It was that same uncertainty that had permeated my being, as well.
For the 15 years leading up to June 30, 2016, I had been almost singularly focused on making it to June 30, 2016. Medical education is so different from any other career training in that, to be a doctor, you have to decide that you are able and willing to undertake a journey that involves challenging math and science prerequisites, a standardized test that will impact your medical school choice (and you may not even do well enough to matriculate into medical school), four years of medical schooling with another standardized test thrown in midway, then a grueling and expensive residency application and interviewing process with a mind-boggling matching process that can land you anywhere in the United States (or not, if you’re unlucky) followed by a three-year (at the least) apprenticeship and at least three more standardized tests — all done while understanding that, in comparison to your peers in other professions, you’ve got years of lost potential earnings, lost opportunities to contribute to your retirement, and an accumulated debt that would rival a mortgage.
If you embark on this journey, it may actually be self-preserving to pin a target on that end date and keep your head down, knowing that the end will come.
We all expect our medical education and experiences to change us, but medical education had changed me dramatically in ways I couldn’t understand after I had reached the end of my training.
When I reacted to my husband pointing out that my self-perception was off, I was really reacting to the fear and realization that I hadn’t had a hobby in years. I hadn’t used my camera in a while. I couldn’t remember the last time I read the newspaper. After “the end,” when I found myself with free time, I didn’t know what to do with it, so I just kept working. After all, I knew how to work. It took almost six months for me to realize that I had forgotten how to use free time and that I had stopped cultivating hobbies long ago.
As we head into residency graduation season and the next iteration of June 30 as the end for a new class of graduates, it’s important to remember that June 30 is an important end, but perhaps it’s more of a comma or semicolon than a period. It’s an inflection point; it’s the pause before a 90-degree turn. It’s the moment at which I implore all new residency grads — attendings, now — to take a breath, sleep in for a couple days, and remember who they were before 80-hour workweeks and the all-or-none expectations of medical training.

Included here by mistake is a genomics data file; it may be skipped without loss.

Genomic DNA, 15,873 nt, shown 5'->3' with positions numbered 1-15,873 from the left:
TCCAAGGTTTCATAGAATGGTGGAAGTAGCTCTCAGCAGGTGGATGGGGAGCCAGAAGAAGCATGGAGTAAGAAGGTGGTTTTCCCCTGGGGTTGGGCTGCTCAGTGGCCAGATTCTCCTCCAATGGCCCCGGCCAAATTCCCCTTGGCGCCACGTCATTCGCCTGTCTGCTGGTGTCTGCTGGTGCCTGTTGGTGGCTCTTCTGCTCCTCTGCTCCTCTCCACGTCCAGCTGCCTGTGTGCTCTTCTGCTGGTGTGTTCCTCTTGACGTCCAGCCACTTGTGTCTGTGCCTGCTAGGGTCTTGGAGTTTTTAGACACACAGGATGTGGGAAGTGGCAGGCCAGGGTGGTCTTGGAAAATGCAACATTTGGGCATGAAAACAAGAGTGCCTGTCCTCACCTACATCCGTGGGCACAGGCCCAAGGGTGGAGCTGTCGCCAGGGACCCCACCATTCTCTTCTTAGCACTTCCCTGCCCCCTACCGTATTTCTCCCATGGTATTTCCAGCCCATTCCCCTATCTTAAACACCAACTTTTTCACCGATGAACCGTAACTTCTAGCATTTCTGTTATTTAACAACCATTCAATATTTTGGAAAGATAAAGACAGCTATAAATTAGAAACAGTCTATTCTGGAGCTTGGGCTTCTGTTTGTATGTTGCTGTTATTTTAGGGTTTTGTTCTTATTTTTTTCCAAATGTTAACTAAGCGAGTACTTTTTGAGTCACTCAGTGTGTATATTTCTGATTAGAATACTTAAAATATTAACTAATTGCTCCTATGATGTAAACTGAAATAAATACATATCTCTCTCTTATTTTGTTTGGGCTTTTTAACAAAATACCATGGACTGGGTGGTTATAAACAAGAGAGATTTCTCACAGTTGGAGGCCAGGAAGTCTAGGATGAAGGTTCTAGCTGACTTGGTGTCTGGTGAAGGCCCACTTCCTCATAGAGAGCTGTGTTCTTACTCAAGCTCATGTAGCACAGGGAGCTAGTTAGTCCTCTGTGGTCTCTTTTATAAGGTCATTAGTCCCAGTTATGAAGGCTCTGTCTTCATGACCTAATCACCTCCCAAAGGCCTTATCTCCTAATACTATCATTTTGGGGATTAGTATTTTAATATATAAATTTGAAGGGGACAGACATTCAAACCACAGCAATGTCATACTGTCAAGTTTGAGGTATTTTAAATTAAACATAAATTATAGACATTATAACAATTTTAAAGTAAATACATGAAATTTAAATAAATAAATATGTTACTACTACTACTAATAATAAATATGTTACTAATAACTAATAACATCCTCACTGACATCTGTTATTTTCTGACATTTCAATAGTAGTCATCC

This month marks my two-year anniversary of reaching the end. It’s been a process, but my hobbies are coming back. I actually used my camera the other day (the cord is still MIA, but whatever). Our garden is barely alive, but June in Kansas City is dry and hot, so it’s not totally my fault. Nature isn’t helping. I joined a book club. And, in a final small victory of reclaiming my hobbies, my husband bought me a Sunday subscription to the newspaper for my birthday last month. I couldn’t imagine a more perfect gift.
So, as I write this on a Sunday morning with an entirely open afternoon sitting in front of me, I plan to celebrate two years of freedom by reading the newspaper and sipping a cup of coffee.
Because reading the newspaper over a cup of coffee is, of course, one of my hobbies.
Allison Edwards, M.D., founded and cares for patients at Kansas City Direct Primary Care provides locums coverage at rural hospitals from Missouri to Colorado, and is volunteer faculty at both the University of Colorado and the University of Kansas. You can follow her on Twitter @KansasCityDPC and read her full bio (hobbies included) online.
This was originally published June 26, 2018 in the American Academy of Family Physicians’ Fresh Perspectives series.